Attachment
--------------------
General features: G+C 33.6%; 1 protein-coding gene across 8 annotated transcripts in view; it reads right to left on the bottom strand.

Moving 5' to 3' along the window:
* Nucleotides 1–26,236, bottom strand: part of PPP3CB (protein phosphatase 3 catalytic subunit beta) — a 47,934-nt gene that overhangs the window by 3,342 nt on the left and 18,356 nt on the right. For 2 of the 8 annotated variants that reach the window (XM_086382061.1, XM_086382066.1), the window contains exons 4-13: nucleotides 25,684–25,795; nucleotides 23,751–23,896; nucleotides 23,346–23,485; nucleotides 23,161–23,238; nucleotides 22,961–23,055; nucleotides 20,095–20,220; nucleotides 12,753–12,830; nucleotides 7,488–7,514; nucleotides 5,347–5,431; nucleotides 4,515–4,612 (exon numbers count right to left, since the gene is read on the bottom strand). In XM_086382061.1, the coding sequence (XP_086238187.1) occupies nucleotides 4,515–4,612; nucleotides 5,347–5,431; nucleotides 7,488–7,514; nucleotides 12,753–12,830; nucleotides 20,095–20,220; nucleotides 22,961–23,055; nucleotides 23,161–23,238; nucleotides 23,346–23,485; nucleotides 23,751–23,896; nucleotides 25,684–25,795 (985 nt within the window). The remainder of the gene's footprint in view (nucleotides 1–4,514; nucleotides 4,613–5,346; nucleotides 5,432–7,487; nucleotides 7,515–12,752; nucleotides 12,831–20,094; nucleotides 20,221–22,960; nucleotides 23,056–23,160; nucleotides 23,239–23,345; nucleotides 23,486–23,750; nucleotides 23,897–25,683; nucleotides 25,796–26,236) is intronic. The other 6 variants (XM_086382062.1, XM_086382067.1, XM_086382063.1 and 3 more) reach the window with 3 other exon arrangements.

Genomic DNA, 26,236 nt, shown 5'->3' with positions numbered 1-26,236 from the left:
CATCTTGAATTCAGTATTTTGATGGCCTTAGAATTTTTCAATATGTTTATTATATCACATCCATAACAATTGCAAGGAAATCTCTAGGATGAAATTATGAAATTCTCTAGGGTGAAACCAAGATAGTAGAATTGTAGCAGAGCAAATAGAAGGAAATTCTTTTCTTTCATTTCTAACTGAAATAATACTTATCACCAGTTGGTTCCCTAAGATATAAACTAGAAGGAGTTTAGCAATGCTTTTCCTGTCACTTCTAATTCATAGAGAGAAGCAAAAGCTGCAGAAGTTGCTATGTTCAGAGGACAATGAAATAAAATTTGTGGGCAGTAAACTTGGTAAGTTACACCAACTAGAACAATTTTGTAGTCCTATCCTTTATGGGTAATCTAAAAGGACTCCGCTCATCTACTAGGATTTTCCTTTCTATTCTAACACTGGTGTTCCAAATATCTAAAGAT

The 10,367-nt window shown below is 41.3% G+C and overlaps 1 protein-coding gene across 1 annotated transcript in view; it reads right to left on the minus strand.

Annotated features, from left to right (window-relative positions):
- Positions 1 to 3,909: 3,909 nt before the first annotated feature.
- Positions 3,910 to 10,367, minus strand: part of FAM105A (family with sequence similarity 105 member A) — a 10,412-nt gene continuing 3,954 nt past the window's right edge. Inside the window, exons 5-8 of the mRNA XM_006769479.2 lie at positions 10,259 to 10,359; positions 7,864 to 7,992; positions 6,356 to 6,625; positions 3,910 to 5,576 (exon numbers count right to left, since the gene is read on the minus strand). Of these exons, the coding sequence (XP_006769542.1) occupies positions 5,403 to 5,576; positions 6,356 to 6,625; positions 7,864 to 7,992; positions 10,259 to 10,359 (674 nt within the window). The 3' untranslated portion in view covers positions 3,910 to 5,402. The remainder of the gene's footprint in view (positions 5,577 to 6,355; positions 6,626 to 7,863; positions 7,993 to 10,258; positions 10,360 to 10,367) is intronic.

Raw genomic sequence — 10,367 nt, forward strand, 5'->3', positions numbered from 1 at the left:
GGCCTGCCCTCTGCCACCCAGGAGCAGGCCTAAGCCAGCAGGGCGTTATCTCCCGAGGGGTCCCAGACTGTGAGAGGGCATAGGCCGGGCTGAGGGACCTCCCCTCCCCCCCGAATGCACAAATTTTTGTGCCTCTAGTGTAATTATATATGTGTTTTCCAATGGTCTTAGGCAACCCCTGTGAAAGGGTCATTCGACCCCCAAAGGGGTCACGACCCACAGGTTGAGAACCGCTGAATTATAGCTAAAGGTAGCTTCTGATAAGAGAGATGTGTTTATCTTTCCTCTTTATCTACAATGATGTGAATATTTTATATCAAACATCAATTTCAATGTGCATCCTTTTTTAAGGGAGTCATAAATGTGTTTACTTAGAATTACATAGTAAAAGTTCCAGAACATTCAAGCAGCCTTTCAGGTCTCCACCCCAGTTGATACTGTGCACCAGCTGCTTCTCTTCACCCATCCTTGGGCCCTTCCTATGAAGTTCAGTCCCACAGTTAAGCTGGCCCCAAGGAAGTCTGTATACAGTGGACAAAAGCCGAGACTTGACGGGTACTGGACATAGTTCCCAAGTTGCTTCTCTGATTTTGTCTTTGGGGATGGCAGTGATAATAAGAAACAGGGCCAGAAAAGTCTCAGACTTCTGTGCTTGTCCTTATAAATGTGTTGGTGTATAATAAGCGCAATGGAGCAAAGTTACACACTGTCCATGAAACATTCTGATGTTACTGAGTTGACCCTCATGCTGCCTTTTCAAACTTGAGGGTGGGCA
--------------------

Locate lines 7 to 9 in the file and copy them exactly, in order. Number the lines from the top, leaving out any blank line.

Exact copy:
Annotated features, from left to right (window-relative positions):
- Positions 1 to 3,909: 3,909 nt before the first annotated feature.
- Positions 3,910 to 10,367, minus strand: part of FAM105A (family with sequence similarity 105 member A) — a 10,412-nt gene continuing 3,954 nt past the window's right edge. Inside the window, exons 5-8 of the mRNA XM_006769479.2 lie at positions 10,259 to 10,359; positions 7,864 to 7,992; positions 6,356 to 6,625; positions 3,910 to 5,576 (exon numbers count right to left, since the gene is read on the minus strand). Of these exons, the coding sequence (XP_006769542.1) occupies positions 5,403 to 5,576; positions 6,356 to 6,625; positions 7,864 to 7,992; positions 10,259 to 10,359 (674 nt within the window). The 3' untranslated portion in view covers positions 3,910 to 5,402. The remainder of the gene's footprint in view (positions 5,577 to 6,355; positions 6,626 to 7,863; positions 7,993 to 10,258; positions 10,360 to 10,367) is intronic.